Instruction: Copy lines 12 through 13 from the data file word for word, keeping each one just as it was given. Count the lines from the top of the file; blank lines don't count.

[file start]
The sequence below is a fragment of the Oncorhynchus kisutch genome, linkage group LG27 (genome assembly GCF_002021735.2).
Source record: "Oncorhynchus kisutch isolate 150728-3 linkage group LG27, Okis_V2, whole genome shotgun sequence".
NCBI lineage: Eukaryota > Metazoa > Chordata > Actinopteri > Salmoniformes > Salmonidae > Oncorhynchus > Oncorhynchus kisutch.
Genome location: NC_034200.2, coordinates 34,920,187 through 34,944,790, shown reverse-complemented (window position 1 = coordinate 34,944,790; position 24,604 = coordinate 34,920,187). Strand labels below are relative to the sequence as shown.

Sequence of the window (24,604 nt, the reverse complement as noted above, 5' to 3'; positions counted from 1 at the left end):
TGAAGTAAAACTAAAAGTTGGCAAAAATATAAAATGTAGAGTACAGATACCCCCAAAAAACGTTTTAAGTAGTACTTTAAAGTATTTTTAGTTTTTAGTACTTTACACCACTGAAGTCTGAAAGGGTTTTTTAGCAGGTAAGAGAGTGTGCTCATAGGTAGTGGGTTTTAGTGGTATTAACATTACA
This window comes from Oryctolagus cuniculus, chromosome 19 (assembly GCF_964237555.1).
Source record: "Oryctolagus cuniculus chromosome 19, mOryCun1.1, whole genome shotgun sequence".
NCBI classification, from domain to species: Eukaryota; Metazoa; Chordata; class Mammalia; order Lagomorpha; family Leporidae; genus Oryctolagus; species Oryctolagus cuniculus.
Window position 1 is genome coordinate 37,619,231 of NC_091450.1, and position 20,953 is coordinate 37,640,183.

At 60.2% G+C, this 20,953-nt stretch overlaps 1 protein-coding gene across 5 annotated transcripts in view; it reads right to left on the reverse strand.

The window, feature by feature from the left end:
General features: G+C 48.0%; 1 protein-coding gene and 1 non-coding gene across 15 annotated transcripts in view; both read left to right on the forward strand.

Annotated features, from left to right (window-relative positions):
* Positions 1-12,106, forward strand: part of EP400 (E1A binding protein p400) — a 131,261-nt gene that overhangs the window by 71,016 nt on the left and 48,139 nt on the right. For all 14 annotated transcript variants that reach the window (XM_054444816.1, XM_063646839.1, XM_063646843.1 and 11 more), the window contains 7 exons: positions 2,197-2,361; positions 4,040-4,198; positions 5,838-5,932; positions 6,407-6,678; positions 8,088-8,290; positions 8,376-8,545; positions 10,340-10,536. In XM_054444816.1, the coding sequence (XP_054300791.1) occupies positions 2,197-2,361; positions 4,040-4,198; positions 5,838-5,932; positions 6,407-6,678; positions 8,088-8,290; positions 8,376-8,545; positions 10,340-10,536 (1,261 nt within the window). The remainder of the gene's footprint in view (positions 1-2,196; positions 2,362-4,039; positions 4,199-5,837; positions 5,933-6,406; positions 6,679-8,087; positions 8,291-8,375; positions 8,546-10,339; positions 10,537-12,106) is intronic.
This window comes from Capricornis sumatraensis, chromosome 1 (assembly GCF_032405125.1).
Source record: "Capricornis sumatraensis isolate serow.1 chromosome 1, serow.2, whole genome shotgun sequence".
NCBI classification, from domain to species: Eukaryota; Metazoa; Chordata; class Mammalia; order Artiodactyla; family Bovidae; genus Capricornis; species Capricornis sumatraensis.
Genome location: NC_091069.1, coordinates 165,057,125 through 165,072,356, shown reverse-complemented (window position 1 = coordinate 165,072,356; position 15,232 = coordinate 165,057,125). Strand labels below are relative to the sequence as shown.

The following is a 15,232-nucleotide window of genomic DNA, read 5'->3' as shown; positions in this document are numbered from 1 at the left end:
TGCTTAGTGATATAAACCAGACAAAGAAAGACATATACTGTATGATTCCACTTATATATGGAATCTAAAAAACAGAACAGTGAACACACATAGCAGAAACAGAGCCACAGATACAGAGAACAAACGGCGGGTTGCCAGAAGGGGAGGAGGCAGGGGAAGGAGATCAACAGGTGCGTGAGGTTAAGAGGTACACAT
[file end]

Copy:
The window, feature by feature from the left end:
General features: G+C 48.0%; 1 protein-coding gene and 1 non-coding gene across 15 annotated transcripts in view; both read left to right on the forward strand.